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Strange Meeting Summary
SuperSummary, a modern alternative to SparkNotes and CliffsNotes, offers high-quality study guides that feature detailed chapter summaries and analysis of major themes, characters, quotes, and essay topics. This one-page guide includes a plot summary and brief analysis of Strange Meeting by Susan Hill.
World War I serves as the time period for Strange Meeting, a 1971 novel by Susan Hill. The title is a reference to a poem by Wilfred Owen, a poet of the First World War. The novel consists of three parts and also includes an afterword by the author.
As part one opens, John Hilliard is recovering from a war wound in a military hospital. He meets with Doctor Crawford,a childhood acquaintance John has a strong dislike for. When John returns home on sick leave, he is unable to sleep. It is, perhaps, ironic that his discomfort stems not from his experiences at war, but rather because he hates being home. Home to John is England where he is with his father, his mother, Constance, and his sister, Beth, with whom he was once close,though he no longer feels that way. His family shows no recognition of what John’s experiences at war were like,and when he is sufficiently recovered, he is happy to return to the battle.
Upon returning to his battalion, John finds that many of the men he had known have been killed. Colonel Garrett, their commander, seems to John to have aged quickly. His batman has died and been replaced by another named Coulter. John is put with a new officer named David Barton in a camp where they are to await their call to the front. Barton is inexperienced in war;he and John become fast friends. Franklin, a new Adjutant, though with the group,seems detached from the others. At the end of the section, John and David come upon the wreckage of a downed German plane and Barton has his first glimpse of a dead body.
In part two, Company B, the group of which John and David are a part, travels toward the Feuvry front line. David goes on foot as there are not enough horses for all of the men. In a letter he is writing, he describes Feuvry as a rundown place with almost no buildings remaining unscathed, having been shelled and occupied in 1914 by the Germans. When the men reach their temporary quarters, or billets, they are told that Harris, a new recruit,has been overcome by fear and sequestered himself in the cellar of the building. David talks with the man and convinces him to come out of the cellar. David then goes to get a drink for Harris to help calm him but while he is doing so, a shell lands on the billets and Harris is killed. David is filled with guilt, as he believes he is responsible, because had Harris remained in the cellar, he would have been out of harm’s way. David writes another letter, in which he reveals he is becoming hardened by the war, and that John finds accepting the deaths of so many and getting used to new arrivals, to be the most difficult part of the war. At the end of part two, David is sent to the front lines to construct a map of the area with Grosse, a runner. At the front, he sees a shelling that kills a number of men and also sees a man killed by a German sniper. By the time he returns from the front, he is numb to his emotions, having seen so many deaths and knowing how great the number is every day.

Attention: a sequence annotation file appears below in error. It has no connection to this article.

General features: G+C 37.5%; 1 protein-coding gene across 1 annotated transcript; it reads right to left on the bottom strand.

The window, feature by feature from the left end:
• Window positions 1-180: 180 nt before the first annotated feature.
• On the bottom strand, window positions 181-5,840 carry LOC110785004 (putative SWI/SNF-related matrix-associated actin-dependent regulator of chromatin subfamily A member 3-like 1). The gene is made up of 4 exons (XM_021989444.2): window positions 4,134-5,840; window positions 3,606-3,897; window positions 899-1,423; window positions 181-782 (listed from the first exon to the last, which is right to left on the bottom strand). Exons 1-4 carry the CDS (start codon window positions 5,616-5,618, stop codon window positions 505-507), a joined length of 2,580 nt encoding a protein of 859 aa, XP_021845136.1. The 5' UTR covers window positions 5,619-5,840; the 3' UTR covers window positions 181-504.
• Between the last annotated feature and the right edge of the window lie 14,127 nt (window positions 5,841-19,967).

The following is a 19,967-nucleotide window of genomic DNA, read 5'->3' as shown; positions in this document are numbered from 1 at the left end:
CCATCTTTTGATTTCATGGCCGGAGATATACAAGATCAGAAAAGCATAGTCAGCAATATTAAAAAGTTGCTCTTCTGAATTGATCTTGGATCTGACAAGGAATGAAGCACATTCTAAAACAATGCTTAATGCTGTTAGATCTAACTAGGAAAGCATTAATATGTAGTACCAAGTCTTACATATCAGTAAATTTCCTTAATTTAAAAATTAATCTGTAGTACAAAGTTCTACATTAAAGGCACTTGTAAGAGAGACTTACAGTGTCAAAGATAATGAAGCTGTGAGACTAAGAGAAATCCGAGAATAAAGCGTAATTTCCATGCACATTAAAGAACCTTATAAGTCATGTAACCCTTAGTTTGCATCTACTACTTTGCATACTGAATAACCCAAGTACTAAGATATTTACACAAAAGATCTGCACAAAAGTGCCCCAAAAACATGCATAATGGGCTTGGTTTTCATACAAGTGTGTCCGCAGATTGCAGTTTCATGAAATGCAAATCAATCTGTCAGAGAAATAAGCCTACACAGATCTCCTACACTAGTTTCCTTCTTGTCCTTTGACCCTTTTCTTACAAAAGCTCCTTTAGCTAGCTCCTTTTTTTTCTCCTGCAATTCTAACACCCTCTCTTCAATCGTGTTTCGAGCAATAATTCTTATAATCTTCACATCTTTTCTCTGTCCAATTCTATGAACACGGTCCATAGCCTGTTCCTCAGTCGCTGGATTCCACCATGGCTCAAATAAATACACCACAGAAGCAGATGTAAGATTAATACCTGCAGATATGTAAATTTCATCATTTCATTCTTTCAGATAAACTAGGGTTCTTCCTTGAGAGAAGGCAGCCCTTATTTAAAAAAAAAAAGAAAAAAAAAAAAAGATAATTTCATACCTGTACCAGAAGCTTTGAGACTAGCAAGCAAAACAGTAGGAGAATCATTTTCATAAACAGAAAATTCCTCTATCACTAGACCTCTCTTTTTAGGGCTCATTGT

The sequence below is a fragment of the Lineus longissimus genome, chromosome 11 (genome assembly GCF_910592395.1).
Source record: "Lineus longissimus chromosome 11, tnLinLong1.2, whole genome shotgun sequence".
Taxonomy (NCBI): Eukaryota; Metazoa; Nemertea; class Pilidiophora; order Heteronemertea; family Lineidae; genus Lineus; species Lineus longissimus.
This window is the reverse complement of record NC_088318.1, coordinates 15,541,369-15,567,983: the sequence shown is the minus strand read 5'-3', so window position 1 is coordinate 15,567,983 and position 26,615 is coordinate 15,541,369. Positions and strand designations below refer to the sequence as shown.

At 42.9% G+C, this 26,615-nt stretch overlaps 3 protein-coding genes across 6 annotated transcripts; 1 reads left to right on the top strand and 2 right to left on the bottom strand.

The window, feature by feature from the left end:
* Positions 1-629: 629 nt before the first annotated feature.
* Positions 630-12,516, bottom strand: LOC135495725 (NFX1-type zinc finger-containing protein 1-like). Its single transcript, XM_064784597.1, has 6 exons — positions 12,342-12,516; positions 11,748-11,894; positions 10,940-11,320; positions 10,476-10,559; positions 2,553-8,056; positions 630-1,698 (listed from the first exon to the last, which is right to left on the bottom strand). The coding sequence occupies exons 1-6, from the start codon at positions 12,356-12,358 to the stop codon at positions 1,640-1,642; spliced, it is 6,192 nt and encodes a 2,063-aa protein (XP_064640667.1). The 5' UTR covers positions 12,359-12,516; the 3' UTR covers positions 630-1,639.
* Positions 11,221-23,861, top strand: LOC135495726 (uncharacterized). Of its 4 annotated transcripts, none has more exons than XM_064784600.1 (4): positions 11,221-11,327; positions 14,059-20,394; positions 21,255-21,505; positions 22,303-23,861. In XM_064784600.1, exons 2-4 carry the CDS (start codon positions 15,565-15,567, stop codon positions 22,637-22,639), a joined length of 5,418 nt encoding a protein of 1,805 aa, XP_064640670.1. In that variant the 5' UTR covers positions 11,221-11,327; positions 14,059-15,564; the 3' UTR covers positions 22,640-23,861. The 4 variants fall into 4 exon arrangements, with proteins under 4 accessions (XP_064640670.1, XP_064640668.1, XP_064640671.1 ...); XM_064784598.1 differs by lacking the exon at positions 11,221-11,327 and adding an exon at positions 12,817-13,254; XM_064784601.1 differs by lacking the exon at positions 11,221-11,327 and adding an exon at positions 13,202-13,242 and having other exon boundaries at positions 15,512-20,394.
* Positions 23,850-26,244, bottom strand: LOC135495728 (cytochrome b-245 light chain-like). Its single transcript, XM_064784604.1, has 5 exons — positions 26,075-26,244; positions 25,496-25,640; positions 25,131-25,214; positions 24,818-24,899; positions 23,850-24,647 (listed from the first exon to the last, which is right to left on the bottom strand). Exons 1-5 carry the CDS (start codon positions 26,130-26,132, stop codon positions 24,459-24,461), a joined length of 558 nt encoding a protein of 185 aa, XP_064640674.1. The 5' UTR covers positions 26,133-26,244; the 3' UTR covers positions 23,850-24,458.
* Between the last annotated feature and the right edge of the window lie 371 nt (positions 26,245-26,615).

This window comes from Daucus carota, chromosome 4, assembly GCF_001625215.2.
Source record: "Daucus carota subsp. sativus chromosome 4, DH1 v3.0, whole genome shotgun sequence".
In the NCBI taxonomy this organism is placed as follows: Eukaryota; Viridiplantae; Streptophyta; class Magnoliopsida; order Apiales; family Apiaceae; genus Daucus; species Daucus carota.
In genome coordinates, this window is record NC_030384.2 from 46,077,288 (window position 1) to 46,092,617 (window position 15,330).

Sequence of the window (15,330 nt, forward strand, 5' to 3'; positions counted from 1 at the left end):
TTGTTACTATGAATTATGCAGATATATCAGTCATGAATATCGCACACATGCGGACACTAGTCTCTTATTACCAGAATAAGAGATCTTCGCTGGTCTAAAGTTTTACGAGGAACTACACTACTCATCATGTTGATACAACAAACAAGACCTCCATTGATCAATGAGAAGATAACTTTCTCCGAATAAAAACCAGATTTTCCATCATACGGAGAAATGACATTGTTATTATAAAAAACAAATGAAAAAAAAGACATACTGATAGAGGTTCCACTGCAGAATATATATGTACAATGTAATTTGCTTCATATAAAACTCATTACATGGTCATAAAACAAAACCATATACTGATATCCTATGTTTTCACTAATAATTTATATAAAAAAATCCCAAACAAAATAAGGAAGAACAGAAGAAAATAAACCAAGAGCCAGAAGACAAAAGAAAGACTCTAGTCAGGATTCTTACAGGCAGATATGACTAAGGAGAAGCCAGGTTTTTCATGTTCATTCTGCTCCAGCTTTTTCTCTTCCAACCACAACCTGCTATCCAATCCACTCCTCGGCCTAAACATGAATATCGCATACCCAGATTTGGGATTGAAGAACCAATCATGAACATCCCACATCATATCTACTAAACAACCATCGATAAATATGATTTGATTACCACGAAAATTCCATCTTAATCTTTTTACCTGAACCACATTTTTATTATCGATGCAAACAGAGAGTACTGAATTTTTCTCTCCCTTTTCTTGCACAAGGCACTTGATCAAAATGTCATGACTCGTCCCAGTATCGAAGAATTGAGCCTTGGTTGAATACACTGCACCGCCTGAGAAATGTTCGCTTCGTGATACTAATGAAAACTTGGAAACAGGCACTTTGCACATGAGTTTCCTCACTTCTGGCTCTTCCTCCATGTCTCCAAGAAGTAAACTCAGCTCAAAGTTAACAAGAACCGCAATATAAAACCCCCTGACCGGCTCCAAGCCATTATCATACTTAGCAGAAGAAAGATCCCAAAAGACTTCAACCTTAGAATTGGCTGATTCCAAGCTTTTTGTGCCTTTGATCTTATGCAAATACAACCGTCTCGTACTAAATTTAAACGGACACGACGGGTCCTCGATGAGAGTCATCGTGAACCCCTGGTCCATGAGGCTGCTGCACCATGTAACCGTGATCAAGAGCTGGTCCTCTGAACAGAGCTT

A long letter by David opens part three of Strange Meeting. He is fearful that the military might censor his letter but he feels strongly about letting the people back home know the truth of what is going on in the war. In it, he expresses his feeling that they have become “drones” rather than men in battle. John, meanwhile, has received a letter from Beth telling him that she is engaged to marry Henry Partington, a lawyer. This angers John. At this point, John and David are sent on a reconnaissance mission to spy on the enemy. They and some of the men begin the assignment, but when a flare gives away their location, they retreat, having suffered some casualties. In another letter home, David admits that the unending stream of deaths is draining his courage. Soon, news arrives that they are set to advance. David and John talk about what they will do after the war and suddenly realize that they are basing their thoughts on the big assumption that they will both still be alive when the war ends. During the advance, they lose track of each other. John is hit by a shell and hides in a hole that contains dead bodies. Ultimately, he loses his leg to the injury and for some time is not in a condition to return to England. He receives a letter from David’s parents telling him that David is missing and thought to be dead. He visits his friend’s parents when he is able to return to England. While John relays to David’s parents that it is unlikely that their son is alive, David’s fate remains somewhat ambiguous as the novel ends.
In her afterword, Hill explains that she wanted the novel to be one about love as much as one about war.